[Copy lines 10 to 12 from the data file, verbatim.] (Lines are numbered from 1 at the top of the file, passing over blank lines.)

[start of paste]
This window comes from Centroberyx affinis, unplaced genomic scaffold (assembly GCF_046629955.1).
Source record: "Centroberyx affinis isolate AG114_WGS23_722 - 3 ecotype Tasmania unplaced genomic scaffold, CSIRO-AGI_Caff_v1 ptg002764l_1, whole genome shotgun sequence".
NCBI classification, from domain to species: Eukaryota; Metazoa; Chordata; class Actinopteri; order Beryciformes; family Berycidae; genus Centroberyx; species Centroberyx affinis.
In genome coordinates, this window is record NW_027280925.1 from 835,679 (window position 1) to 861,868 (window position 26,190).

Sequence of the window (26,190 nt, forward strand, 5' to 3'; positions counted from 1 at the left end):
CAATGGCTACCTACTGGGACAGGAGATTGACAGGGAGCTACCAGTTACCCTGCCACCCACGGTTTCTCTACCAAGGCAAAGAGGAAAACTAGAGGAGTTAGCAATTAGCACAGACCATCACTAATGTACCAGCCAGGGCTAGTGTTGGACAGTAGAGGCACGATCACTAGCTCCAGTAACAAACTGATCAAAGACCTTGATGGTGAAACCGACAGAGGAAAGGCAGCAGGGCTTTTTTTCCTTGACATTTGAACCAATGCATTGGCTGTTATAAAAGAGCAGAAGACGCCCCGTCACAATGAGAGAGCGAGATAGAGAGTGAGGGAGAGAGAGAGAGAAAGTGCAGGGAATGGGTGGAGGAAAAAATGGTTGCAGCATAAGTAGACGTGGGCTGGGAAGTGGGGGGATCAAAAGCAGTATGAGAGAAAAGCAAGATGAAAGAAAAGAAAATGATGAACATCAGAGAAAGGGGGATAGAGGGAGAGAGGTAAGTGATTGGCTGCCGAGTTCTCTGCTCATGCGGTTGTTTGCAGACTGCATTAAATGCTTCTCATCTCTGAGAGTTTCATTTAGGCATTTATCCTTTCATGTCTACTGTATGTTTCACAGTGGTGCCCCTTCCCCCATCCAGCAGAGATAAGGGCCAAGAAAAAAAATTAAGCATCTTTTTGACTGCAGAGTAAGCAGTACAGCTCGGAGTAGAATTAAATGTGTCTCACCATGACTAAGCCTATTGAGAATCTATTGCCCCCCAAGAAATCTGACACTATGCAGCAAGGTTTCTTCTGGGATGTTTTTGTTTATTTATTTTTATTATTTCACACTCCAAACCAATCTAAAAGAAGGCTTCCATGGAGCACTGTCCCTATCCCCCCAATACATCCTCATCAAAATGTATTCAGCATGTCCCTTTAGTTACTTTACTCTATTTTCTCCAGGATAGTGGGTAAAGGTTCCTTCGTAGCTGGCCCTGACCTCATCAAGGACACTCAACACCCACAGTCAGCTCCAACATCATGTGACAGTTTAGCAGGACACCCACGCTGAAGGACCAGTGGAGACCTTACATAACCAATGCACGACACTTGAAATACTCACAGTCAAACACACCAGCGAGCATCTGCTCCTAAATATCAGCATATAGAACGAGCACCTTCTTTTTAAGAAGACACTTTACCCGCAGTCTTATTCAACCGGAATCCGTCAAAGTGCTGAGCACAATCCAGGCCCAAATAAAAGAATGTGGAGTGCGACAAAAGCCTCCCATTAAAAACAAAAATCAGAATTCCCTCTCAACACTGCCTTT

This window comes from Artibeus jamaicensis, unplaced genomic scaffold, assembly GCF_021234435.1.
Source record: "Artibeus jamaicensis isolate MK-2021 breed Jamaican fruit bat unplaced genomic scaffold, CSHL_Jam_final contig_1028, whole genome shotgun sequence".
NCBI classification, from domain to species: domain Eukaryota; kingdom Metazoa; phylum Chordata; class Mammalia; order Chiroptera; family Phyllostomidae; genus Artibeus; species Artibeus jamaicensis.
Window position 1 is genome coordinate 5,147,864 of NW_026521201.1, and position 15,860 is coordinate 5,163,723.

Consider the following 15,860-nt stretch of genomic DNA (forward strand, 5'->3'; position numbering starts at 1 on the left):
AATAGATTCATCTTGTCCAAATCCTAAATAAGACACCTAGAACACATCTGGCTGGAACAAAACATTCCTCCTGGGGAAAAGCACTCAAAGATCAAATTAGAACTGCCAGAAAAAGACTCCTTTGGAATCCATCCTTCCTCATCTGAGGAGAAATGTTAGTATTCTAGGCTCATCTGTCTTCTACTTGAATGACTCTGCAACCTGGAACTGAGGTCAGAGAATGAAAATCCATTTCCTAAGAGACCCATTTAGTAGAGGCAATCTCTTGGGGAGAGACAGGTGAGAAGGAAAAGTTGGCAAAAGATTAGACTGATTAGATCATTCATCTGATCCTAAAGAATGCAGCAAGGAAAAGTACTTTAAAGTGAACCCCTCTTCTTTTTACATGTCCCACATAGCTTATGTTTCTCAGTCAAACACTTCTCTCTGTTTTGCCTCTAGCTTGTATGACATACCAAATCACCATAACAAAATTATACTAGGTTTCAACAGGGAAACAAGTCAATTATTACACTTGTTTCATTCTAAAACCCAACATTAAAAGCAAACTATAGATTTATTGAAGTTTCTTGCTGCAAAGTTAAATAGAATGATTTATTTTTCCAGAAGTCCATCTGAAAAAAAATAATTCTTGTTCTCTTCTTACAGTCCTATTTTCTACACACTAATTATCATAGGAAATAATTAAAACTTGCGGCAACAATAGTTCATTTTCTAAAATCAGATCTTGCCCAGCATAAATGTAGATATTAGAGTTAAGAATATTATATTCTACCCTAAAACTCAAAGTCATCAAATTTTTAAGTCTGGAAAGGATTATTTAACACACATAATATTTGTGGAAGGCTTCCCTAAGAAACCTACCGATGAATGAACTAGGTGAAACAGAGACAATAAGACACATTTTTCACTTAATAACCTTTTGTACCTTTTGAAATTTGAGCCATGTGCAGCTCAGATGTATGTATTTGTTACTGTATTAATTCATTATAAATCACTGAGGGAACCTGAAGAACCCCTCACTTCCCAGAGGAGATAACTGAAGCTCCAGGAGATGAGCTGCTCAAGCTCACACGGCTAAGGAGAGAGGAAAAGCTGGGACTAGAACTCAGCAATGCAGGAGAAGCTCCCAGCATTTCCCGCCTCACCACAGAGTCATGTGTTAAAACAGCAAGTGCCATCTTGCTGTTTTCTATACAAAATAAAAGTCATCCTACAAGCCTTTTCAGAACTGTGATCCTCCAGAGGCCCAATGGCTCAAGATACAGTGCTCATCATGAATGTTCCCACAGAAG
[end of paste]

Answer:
Window position 1 is genome coordinate 5,147,864 of NW_026521201.1, and position 15,860 is coordinate 5,163,723.

Consider the following 15,860-nt stretch of genomic DNA (forward strand, 5'->3'; position numbering starts at 1 on the left):
AATAGATTCATCTTGTCCAAATCCTAAATAAGACACCTAGAACACATCTGGCTGGAACAAAACATTCCTCCTGGGGAAAAGCACTCAAAGATCAAATTAGAACTGCCAGAAAAAGACTCCTTTGGAATCCATCCTTCCTCATCTGAGGAGAAATGTTAGTATTCTAGGCTCATCTGTCTTCTACTTGAATGACTCTGCAACCTGGAACTGAGGTCAGAGAATGAAAATCCATTTCCTAAGAGACCCATTTAGTAGAGGCAATCTCTTGGGGAGAGACAGGTGAGAAGGAAAAGTTGGCAAAAGATTAGACTGATTAGATCATTCATCTGATCCTAAAGAATGCAGCAAGGAAAAGTACTTTAAAGTGAACCCCTCTTCTTTTTACATGTCCCACATAGCTTATGTTTCTCAGTCAAACACTTCTCTCTGTTTTGCCTCTAGCTTGTATGACATACCAAATCACCATAACAAAATTATACTAGGTTTCAACAGGGAAACAAGTCAATTATTACACTTGTTTCATTCTAAAACCCAACATTAAAAGCAAACTATAGATTTATTGAAGTTTCTTGCTGCAAAGTTAAATAGAATGATTTATTTTTCCAGAAGTCCATCTGAAAAAAAATAATTCTTGTTCTCTTCTTACAGTCCTATTTTCTACACACTAATTATCATAGGAAATAATTAAAACTTGCGGCAACAATAGTTCATTTTCTAAAATCAGATCTTGCCCAGCATAAATGTAGATATTAGAGTTAAGAATATTATATTCTACCCTAAAACTCAAAGTCATCAAATTTTTAAGTCTGGAAAGGATTATTTAACACACATAATATTTGTGGAAGGCTTCCCTAAGAAACCTACCGATGAATGAACTAGGTGAAACAGAGACAATAAGACACATTTTTCACTTAATAACCTTTTGTACCTTTTGAAATTTGAGCCATGTGCAGCTCAGATGTATGTATTTGTTACTGTATTAATTCATTATAAATCACTGAGGGAACCTGAAGAACCCCTCACTTCCCAGAGGAGATAACTGAAGCTCCAGGAGATGAGCTGCTCAAGCTCACACGGCTAAGGAGAGAGGAAAAGCTGGGACTAGAACTCAGCAATGCAGGAGAAGCTCCCAGCATTTCCCGCCTCACCACAGAGTCATGTGTTAAAACAGCAAGTGCCATCTTGCTGTTTTCTATACAAAATAAAAGTCATCCTACAAGCCTTTTCAGAACTGTGATCCTCCAGAGGCCCAATGGCTCAAGATACAGTGCTCATCATGAATGTTCCCACAGAAG